May 12, 2020

Nigeria Economic Update (Issue 16)

The recent World Economic Outlook (WEO) report released by the International Monetary Fund (IMF) reveals that Nigeria’s economy will contract to -3.4% in 2020, falling from 2.2% projected in 2019.1 The Fund’s projection takes into cognizance the large drop in oil prices and impact of containment and mitigation measures on economic activities. The report also projects inflation to rise from 11.4% to 13.4%, government debt as a percent of GDP to increase from 29.4% to 35.3% and external reserves to fall from 6.1 to 3.9 months of import between 2019 and 2020. However, GDP and inflation are expected to rebound to 2.4% and 12.4% respectively in 2021. Going forward, the impact of the COVID-19 pandemic, through business travel and tourism, supply chains, commodities and lower confidence, will worsen the already bleak economic outlook. Nigeria’s economy will be particularly hard hit considering the intensity of the impact on China, a notable trading partner. The government should consider as priority, fiscal stimulus packages for the affected industries and workers and boost investment to accelerate recovery.  




Related

 

Nigeria Economic Update (Issue 17)

Power sector analysis shows a decline in power generated by 8.5 percent from a peak of 3,675 mw to 3,362 mw between April 3, 2016 and April 10, 20169. This record is however still below 5,074.7 mw- the highest peak ever attained in the country. The declining power supply which has been attributed to vandalism of pipelines and gas shortages, has continued to distort economic activities in the country. With the persistent fall in electricity generation, the possibility of attaining the targeted 10,000 mw by 201910 seems unattainable. A clear strategy towards increasing power generation and curbing vandalism is urgently needed.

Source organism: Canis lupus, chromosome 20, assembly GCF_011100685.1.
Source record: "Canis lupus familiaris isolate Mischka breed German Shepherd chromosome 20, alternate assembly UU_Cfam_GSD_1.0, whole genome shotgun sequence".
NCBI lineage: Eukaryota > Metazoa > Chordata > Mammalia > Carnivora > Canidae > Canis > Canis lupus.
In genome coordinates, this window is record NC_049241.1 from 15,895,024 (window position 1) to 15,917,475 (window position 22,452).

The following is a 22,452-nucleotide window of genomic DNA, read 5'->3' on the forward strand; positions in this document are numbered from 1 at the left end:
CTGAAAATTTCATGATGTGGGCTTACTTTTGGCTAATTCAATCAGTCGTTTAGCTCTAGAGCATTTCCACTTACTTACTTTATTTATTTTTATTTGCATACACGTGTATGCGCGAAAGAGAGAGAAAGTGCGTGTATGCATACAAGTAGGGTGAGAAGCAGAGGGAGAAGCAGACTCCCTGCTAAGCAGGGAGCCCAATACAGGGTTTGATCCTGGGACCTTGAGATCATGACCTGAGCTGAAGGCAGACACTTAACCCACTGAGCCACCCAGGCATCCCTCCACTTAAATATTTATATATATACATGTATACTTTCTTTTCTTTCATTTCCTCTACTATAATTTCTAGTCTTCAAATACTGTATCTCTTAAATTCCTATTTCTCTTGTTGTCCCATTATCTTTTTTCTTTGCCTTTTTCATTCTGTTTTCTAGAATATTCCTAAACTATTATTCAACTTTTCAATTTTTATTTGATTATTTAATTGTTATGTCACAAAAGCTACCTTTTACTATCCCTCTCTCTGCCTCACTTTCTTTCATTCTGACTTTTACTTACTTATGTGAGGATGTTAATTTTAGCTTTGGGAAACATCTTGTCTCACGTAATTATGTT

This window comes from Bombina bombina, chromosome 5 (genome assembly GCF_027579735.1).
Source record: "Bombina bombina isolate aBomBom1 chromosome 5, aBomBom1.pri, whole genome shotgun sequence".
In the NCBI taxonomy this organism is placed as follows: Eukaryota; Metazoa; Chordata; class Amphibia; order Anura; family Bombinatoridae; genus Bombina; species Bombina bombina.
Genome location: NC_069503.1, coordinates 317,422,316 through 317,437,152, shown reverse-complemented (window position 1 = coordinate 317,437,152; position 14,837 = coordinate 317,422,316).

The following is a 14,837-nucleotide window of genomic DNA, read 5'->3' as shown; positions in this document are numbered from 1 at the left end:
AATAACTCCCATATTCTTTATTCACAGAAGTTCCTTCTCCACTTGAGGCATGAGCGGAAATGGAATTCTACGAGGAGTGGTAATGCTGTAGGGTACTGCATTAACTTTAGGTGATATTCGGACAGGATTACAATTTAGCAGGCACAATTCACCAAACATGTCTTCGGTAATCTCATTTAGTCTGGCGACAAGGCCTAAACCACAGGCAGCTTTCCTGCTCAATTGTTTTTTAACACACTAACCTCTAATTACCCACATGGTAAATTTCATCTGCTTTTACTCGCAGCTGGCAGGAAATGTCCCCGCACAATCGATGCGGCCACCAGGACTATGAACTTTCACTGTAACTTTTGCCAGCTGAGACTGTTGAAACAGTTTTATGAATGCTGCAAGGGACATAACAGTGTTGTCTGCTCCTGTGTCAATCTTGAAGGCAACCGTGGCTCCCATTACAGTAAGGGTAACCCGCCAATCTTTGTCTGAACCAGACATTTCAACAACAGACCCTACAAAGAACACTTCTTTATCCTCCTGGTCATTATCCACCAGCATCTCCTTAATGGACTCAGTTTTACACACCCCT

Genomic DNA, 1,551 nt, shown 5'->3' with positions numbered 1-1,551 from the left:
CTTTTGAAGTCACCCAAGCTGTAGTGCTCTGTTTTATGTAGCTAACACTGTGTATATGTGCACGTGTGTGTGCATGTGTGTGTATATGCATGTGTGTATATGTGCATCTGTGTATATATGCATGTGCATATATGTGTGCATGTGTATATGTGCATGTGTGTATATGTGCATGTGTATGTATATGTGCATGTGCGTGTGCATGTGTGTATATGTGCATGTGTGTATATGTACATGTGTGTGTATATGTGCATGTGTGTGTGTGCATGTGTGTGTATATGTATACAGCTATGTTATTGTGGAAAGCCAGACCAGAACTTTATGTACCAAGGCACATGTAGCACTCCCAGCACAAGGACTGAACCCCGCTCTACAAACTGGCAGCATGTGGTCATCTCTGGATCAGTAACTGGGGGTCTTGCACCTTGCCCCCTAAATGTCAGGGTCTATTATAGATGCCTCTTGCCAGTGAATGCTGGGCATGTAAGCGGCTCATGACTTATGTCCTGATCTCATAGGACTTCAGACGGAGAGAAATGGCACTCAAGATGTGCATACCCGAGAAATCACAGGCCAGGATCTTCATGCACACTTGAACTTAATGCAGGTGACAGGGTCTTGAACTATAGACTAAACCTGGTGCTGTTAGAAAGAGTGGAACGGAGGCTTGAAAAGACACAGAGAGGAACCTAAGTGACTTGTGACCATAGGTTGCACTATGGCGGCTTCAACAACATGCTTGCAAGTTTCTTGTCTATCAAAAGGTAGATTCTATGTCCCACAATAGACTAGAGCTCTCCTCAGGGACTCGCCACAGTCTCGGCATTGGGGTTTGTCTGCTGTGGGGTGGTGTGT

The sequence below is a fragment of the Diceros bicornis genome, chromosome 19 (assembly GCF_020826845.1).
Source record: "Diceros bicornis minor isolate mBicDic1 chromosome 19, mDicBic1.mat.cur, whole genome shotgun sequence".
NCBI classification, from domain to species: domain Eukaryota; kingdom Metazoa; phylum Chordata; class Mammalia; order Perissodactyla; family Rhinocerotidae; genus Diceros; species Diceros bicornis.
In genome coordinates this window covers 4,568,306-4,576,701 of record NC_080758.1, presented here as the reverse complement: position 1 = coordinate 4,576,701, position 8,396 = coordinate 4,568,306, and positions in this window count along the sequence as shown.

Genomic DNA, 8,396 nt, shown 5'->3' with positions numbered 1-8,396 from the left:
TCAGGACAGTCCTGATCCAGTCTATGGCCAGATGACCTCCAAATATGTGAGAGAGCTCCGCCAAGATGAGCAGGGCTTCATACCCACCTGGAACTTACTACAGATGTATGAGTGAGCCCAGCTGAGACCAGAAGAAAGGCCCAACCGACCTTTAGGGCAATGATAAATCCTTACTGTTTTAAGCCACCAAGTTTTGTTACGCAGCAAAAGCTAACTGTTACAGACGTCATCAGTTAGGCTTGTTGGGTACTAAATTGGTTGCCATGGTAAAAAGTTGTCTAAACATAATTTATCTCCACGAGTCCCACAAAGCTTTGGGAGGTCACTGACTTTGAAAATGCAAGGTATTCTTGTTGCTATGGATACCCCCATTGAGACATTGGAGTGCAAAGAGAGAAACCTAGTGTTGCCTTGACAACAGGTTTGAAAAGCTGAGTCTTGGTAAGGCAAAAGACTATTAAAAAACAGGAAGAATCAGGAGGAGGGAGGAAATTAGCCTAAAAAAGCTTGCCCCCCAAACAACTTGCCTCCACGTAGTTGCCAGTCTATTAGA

Nigeria Economic Update (Issue 28)

OPEC weekly basket price increased marginally from $45.09 on June 17, 2016 to $45.95 on June 24, 2016, while Nigerias bonny light increased from $47.61 to $48.90 (with a peak of $49.2 on June 23, 2016)within the same period. The rise in oil price, amidst downward pressures, was likely driven by expectations that the UK would remain in the EU. However, price fell (to $47.61) on June 24, 2016 following the outcome of the UK referendum (on June 23, 2016) to leave the EU. This was driven by concerns over a possible contagion effect of further disintegration on the EU (a major oil consumer) which could drive down oil demand in the longer term. In the medium term, oil prices could face further pressure as a result of rising crude oil output and attenuating production disruptions in Canada and Nigeria. Although, the recent rise in oil prices seem transient, Nigeria can benefit from the marginal rise if disruptions in oil production is quickly resolved